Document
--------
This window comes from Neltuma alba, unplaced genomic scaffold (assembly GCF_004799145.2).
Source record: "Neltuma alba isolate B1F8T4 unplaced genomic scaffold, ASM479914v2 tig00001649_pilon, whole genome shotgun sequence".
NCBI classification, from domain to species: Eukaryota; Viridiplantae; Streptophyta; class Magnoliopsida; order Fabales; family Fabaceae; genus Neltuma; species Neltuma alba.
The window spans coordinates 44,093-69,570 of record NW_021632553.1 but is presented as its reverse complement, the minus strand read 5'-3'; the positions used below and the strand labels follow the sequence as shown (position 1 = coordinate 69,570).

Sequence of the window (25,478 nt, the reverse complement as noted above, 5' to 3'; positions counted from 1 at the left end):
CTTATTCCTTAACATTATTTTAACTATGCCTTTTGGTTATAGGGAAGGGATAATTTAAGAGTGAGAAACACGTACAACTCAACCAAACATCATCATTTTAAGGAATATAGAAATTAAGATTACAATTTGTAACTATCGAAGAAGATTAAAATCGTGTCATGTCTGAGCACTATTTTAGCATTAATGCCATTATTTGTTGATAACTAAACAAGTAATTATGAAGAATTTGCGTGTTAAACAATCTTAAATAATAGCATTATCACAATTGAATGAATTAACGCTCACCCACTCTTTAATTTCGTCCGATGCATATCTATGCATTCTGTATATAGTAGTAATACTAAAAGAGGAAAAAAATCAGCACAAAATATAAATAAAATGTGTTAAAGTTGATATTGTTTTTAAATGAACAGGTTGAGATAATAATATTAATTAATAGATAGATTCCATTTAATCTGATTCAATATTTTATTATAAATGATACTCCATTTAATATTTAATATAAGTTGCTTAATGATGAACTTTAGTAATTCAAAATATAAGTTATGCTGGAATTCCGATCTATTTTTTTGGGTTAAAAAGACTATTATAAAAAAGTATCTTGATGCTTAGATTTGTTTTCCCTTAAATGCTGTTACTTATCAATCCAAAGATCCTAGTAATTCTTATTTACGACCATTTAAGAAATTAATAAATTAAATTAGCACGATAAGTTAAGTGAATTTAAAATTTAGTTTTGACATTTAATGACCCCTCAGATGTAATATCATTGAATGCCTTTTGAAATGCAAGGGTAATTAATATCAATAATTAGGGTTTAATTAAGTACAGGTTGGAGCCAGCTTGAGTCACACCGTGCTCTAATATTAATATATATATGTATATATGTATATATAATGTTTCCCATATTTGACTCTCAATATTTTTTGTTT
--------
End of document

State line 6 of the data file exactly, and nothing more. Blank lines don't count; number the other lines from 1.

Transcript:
CTTATTCCTTAACATTATTTTAACTATGCCTTTTGGTTATAGGGAAGGGATAATTTAAGAGTGAGAAACACGTACAACTCAACCAAACATCATCATTTTAAGGAATATAGAAATTAAGATTACAATTTGTAACTATCGAAGAAGATTAAAATCGTGTCATGTCTGAGCACTATTTTAGCATTAATGCCATTATTTGTTGATAACTAAACAAGTAATTATGAAGAATTTGCGTGTTAAACAATCTTAAATAATAGCATTATCACAATTGAATGAATTAACGCTCACCCACTCTTTAATTTCGTCCGATGCATATCTATGCATTCTGTATATAGTAGTAATACTAAAAGAGGAAAAAAATCAGCACAAAATATAAATAAAATGTGTTAAAGTTGATATTGTTTTTAAATGAACAGGTTGAGATAATAATATTAATTAATAGATAGATTCCATTTAATCTGATTCAATATTTTATTATAAATGATACTCCATTTAATATTTAATATAAGTTGCTTAATGATGAACTTTAGTAATTCAAAATATAAGTTATGCTGGAATTCCGATCTATTTTTTTGGGTTAAAAAGACTATTATAAAAAAGTATCTTGATGCTTAGATTTGTTTTCCCTTAAATGCTGTTACTTATCAATCCAAAGATCCTAGTAATTCTTATTTACGACCATTTAAGAAATTAATAAATTAAATTAGCACGATAAGTTAAGTGAATTTAAAATTTAGTTTTGACATTTAATGACCCCTCAGATGTAATATCATTGAATGCCTTTTGAAATGCAAGGGTAATTAATATCAATAATTAGGGTTTAATTAAGTACAGGTTGGAGCCAGCTTGAGTCACACCGTGCTCTAATATTAATATATATATGTATATATGTATATATAATGTTTCCCATATTTGACTCTCAATATTTTTTGTTT